Tijuana hit the world stage in the last 24 hours with news that its 2,300-member police force was being temporarily disarmed so authorities could do ballistic tests of their weapons. Federal authorities are hoping to gain some control of the Tijuana-to-California drug trafficking corridor.
The New York Times has a tongue-in-cheek analysis of the news in its blog, The Lede.
Headline: Tijuana Streets Are Too Dangerous, So Police Are Disarmed.
Blogger Tom Zeller Jr. turns to today’s Los Angeles Times report, which says:
Tijuana Mayor Jorge Hank Rhon acknowledged in a radio interview Thursday that local and state police were being compromised by narco-traffickers, and he said government salaries could not compete with the financial rewards offered by drug dealers.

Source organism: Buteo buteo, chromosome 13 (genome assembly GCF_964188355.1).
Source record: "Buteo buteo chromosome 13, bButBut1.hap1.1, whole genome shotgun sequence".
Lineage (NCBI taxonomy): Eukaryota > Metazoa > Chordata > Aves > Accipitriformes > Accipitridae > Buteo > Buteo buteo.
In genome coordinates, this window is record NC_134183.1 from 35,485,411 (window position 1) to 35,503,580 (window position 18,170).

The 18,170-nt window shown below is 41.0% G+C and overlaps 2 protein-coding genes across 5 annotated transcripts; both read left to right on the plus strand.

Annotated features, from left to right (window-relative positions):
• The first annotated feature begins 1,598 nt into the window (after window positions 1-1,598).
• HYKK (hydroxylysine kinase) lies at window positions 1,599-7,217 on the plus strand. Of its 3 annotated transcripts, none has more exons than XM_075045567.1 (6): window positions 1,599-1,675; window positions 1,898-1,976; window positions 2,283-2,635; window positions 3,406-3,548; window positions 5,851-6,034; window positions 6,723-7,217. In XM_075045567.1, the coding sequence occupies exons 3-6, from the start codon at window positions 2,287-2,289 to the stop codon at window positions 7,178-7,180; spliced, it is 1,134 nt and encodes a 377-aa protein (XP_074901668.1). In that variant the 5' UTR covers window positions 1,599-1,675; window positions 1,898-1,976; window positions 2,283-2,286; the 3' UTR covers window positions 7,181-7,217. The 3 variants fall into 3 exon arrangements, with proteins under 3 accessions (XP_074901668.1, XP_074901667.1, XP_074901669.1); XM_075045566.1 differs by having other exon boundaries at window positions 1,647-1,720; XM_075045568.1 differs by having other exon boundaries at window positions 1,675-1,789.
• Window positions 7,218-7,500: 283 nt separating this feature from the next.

Members of the 2,300-strong police force turned over more than 2,100 guns and semiautomatic assault rifles at police headquarters. But police officials decided it would be too dangerous to patrol unarmed, especially because more than a dozen officers have been killed recently in drug-related attacks.
“The police are not patrolling the city. They won’t work without their weapons,” said Fernando Bojorquez, a spokesman for the city’s top police official, Secretary of Public Safety Luis Javier Algorri Franco.
Mayor Hank, you may remember, came to San Diego in mid-October to invite tourists back to his city. That was after dozens of killings had scared off even some local government officials from trekking into the Baja California city for meetings. Hank proclaimed his city was “as safe as San Diego.”